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Systematic classification and general information
Species: P. personata Gould, 1842
Small bird that is part of the large group of Australian Estrildidae. Like its close "relatives", the Bavetta diamond and the long-tailed diamond, it belongs to the genus "Poephila". Its range includes almost all of the northern Australian coastal strip. Its habitat consists of open green areas with the sporadic presence of thick bushes and even shrubs. In each area its presence is based on the presence of areas with small quantities of water, where they can be easily spotted. There are distinct subspecies of the Masked Diamond, which differ from the ancestral species in the different coloring of the beak and the different coloring of the nape: the "Poephila personata personata" and the "Poephila personata leucotis".
Masked diamond - Poephila personata (photo www.mountainsbeyond.org)
Masked Diamond Pair - Poephila personata (photo www.danolsen.dk)
About 12 cm long. Its livery is characterized by a plumage with predominantly uniform brown color over the whole body. On the chest the brown color tends to fade into grayish. The wings are slightly darker. On the sides there is the presence of black bands. The rump is white. The tail is black instead. Its beak is yellow and conical in shape. Its legs are flesh-colored. Typical is the presence of the facial mask, to which this Estrildide owes its common name "masked", which was also reported in its Latin scientific name ("personata", from the Latin "person", literally: "mask"), which it extends around the whole beak, up to the throat and eyes. In this breed, as in most estrildidae, sexual dimorphism is not very evident or almost non-existent, in fact only a truly expert and trained eye will be able to distinguish male subjects from female ones; the males have a slightly wider mask and have slightly more loaded plumage colors.
Given that in captivity it is very difficult to find the ancestral species, but rather there are mainly specimens belonging to the subspecies "Poephila personata personata", much more common and more widespread.
Strange but true, but the Masked Diamond by nature is a monogamous bird, that is, when a couple is formed, it remains tied for life. This characteristic is obviously not observable in captivity, as the breeder is used to yield and couple subjects of different couples almost every year, therefore for better or worse, it is possible to force nature so as to be able to restore those balance in the subjects, so as to make so that between two individuals there is the sort of "couple harmony" necessary for seasonal reproduction. They always remain very selective in the choice of the partner, therefore sometimes the desired results in reproduction are not achieved due to this innate instinct, and this certainly does not make it a bird suitable for novice breeders. In nature, it is a sedentary bird, which often lives in pairs or even in small colonies, which spend most of their time on the ground looking for food. Large flocks of these birds often form in pools of water, which meet to drink. Like many of its like, it is a granivore, which feeds on seeds of various kinds, but also integrates its diet with shoots, small leaves, fruits, but also larvae and small insects and worms. Reproduction occurs in nature in the period that corresponds to the end of the rainy season, an optimal period for the large presence of food and water. The construction of the nest occupies both sexes. The nest is usually spherical in shape and composed of feathers, stems, twigs, fluff, and other kind of fibrous plant material. The newly fertilized female begins the deposition; lays 3 to 6 eggs, which hatches for a duration of about 14 days. Even in the phase of feeding the chickens, both parents take turns feeding the nestlings and the copious search for food. The young leave the nest about 22-25 days old. In captivity, the nest to be used is the classic "box" nest, which is a good idea to adorn it with fake vegetation or shading, in order to provide them with the intimacy and tranquility they require. Never move the cage during the spawning phase. It may happen that the mother leaves the chickens, so it is always better to have one or more pairs of nurses available to pass the chickens; pairs of Japanese sparrows or even mandarin diamonds can be used for nurses. For the captive diet, the mix of exotic must be used, supplemented with panic ears, pastoncino, grit, fruit and even live prey when it comes to the day of the hatching of the eggs.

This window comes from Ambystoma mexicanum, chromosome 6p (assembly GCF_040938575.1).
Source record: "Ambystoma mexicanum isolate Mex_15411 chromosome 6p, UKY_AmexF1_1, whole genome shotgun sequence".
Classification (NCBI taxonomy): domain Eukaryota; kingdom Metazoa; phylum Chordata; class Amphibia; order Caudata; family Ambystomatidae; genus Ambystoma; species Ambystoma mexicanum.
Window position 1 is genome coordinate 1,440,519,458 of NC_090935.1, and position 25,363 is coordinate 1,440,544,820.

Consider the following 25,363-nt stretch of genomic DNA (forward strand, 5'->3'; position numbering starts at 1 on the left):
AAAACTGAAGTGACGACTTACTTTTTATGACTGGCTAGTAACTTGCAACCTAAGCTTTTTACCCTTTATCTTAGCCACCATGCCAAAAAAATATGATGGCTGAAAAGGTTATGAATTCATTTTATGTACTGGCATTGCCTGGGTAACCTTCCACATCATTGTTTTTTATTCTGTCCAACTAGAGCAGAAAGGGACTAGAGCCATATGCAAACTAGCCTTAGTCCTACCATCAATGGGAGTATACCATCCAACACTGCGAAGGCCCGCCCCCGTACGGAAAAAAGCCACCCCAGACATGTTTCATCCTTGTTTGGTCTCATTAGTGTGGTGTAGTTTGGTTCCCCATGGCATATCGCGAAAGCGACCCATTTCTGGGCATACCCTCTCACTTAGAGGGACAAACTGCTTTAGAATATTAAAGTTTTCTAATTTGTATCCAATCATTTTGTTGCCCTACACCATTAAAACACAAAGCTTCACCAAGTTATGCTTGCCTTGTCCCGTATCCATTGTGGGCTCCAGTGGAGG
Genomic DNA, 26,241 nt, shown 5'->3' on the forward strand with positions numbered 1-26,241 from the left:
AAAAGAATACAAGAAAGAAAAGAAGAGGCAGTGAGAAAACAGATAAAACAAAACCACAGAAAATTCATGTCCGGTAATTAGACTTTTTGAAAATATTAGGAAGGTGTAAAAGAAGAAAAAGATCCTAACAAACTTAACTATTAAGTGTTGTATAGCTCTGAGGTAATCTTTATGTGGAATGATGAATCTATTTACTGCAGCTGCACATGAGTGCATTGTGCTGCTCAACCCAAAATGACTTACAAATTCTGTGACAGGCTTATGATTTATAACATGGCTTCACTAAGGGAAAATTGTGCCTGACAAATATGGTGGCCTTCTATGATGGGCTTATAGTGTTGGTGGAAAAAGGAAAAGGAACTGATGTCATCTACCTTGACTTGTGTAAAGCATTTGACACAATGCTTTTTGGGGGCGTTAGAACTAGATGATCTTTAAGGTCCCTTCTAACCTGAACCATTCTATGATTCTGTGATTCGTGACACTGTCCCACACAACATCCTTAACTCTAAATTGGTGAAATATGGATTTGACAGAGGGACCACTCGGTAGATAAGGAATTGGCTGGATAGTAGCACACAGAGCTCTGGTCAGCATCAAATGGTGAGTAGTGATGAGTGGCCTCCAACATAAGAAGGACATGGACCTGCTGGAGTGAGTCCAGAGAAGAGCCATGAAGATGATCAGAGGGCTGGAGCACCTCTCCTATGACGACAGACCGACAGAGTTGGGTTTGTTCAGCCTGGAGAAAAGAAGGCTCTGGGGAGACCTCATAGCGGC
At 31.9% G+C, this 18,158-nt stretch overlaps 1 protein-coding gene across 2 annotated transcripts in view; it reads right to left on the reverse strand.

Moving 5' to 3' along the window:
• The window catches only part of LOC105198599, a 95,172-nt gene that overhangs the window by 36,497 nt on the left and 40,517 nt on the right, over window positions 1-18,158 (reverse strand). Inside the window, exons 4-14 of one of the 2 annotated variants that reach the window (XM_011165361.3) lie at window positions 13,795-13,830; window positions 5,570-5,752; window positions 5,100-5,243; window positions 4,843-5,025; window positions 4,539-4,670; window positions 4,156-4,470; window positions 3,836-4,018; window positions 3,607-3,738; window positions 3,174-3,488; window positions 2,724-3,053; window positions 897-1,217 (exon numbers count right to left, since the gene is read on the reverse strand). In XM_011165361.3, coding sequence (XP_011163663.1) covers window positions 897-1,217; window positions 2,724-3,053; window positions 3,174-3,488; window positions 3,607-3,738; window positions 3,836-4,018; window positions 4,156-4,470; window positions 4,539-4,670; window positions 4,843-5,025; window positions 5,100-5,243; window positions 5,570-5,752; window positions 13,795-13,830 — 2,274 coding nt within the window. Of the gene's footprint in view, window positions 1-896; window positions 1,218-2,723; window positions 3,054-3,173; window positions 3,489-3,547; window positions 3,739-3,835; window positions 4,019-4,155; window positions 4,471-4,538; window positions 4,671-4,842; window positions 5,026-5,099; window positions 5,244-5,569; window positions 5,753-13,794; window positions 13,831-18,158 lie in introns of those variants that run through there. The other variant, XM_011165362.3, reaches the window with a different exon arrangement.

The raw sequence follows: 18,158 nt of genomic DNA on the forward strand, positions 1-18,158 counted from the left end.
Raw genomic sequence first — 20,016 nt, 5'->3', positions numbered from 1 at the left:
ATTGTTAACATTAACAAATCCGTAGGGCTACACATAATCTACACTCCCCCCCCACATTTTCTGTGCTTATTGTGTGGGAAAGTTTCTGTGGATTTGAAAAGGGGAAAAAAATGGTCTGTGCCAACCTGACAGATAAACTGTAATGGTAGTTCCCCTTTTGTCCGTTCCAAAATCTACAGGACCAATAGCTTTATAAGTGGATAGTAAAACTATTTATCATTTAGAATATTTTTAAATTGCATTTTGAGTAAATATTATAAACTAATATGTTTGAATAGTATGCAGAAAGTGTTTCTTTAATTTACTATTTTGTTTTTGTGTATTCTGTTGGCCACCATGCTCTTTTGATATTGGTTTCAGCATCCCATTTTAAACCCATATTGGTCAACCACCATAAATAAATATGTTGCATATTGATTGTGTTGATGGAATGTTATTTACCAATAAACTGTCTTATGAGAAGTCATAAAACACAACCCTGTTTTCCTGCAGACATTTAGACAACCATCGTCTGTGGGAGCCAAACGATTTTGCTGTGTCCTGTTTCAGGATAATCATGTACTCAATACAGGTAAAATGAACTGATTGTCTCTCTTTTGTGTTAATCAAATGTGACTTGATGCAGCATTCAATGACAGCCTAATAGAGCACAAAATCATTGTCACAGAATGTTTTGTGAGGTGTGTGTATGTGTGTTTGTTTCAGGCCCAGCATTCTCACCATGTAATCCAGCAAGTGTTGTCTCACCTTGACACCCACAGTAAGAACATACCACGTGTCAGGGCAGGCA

In the non-breeding season it can winter in aviaries and live with individuals of the same or even different species.
At ornithological exhibitions it is quite common to admire specimens of Masked Diamond.
Card created by Federico Vinattieri http://ornitologia.difossombrone.it